Voices from the Trans-Pecos: Exploring Public Opinion on Energy Development

Editor's Note: This is the first of a two-part series by the authors.  

The area of Texas west of the Pecos River is known as the Trans-Pecos. It is perhaps best known for the Big Bend and the Rio Grande River, which defines the region’s southern border. It is home to hundreds of thousands of Texans who prize the area’s beautifully rugged landscape, endless open spaces, dark skies, and self-determined small communities.

According to the World Wildlife Fund, it is also the most biodiverse desert area in the Western Hemisphere. And, nearby, the Permian Basin is the most energy intensive geographic region in the United States.

In the wake of the Alpine High discovery by Apache Corporation in late summer 2016, energy development is encroaching on the Trans-Pecos, an area unprepared for large-scale industrial development. 

Anticipating possible conflict between energy development and the rural communities of the Trans-Pecos, the Cynthia and George Mitchell Foundation commissioned Hudson Pacific to conduct public opinion research on how energy development in the region is perceived by Texans statewide, with particular focus on area residents’ opinions.

What we learned can help inform a reasoned and thoughtful approach to energy development in the region that helps better align the interests of residents, landowners, and their communities with energy developers and mineral rights holders. 

We set out to answer two basic questions

  1. How much do Texans know about the energy development taking place in the Trans-Pecos?

  2. What do Texans think about it? Do they see it as an economic opportunity for their communities? Do they have concerns about impacts to their short- and long-term way of life?

We explored these primary questions in two phases:

Phase One: residents in the region, who are the focus of this piece, and

Phase Two: Texans statewide, whose opinions will be detailed in a companion blog post.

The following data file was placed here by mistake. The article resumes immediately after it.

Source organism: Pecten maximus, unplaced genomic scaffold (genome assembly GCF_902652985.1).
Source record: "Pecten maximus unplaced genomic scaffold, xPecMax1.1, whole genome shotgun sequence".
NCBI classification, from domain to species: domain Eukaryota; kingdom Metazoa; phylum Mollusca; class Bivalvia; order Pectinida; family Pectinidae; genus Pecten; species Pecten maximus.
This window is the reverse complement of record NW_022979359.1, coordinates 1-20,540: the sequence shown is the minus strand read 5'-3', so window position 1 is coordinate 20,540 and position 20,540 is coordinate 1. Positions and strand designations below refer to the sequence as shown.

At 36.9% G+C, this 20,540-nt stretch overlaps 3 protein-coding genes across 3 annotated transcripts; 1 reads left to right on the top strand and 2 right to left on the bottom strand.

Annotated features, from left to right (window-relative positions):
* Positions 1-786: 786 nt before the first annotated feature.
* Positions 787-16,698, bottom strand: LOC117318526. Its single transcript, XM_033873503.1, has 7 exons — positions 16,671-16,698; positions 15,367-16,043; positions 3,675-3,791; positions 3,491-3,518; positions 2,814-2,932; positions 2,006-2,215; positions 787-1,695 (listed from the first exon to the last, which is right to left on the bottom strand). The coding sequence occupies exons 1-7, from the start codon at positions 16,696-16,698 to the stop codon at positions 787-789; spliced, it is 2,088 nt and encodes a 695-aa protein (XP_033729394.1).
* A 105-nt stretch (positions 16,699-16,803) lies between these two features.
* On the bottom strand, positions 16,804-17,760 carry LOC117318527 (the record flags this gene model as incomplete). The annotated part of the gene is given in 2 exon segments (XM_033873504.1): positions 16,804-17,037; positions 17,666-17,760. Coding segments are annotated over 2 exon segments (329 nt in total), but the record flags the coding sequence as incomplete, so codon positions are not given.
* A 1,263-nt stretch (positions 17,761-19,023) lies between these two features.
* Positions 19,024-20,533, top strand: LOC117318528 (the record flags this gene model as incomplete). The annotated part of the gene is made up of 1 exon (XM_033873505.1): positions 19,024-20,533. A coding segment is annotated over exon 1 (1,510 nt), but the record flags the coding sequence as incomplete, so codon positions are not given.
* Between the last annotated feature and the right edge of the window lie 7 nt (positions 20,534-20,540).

In this first phase of our research, we conducted a series of six focus groups with a diverse mix of residents of the communities of Alpine, Fort Davis, and Balmorhea/Pecos.



  • Six focus groups
  • Trans-Pecos residents
    • Alpine
    • Fort Davis
    • Balmorhea/Pecos


  • Telephone survey (half landline/half mobile)
  • 1,000 interviews with Texans
  • 200 interviews with Trans-Pecos residents

The Alpine Community

When it comes to awareness of energy development in the Trans-Pecos, proximity matters. The people of Alpine, who are removed from energy development in the Permian Basin, focused on the solar installations on the outskirts of town and the pipeline that was built in their community recently.

The Fort Davis Community

Fort Davis residents were somewhat more aware of actions related to the Alpine High discovery, although their attention was focused more on the oil and gas development to their northeast in the Midland-Odessa region.

The Balmorhea and Pecos Communities

The residents of Balmorhea and Pecos shared how they are experiencing the impacts of energy development right now. But even among those who are closest to it, awareness of the biggest find in the region, the Alpine High, continues to be non-existent more than two years later.

“You may not know Alpine High, but a lot of people know about the fracking that’s going on up in Balmorhea. There is a lot of talk about that, at least in the circles that I move in….”

Trans-Pecos Residents' General Comments

Generally, we found that residents of the Trans-Pecos are resigned to energy development in their area. As one participant put it, “you know you live in Texas, right?” They express frustration at a lack of reliable sources of information—they lament the loss of reliable local news sources—as well as not having a voice in the process, either directly or through their elected representatives.

We heard that energy companies had convened meetings in their towns to explain what was happening; however, they felt that key decisions had already been made. Leaders were neither listening nor asking for input on how development can coexist with communities. Instead, they were simply outlining what was already a “done deal.” And, while residents expect local leaders and elected officials to advocate for them and help coordinate development activities to limit impact on communities, they see most efforts as ineffective or having significant conflicts of interest.

“That’s definitely our city council and city managers. They’re not doing their job.”

“Now here’s the guy who said he’s leery of government getting involved, but I think the city fathers ought to be involved and ought to be speaking for us, and they ought to be listening to us when we talk to them about what—they’re our employees.“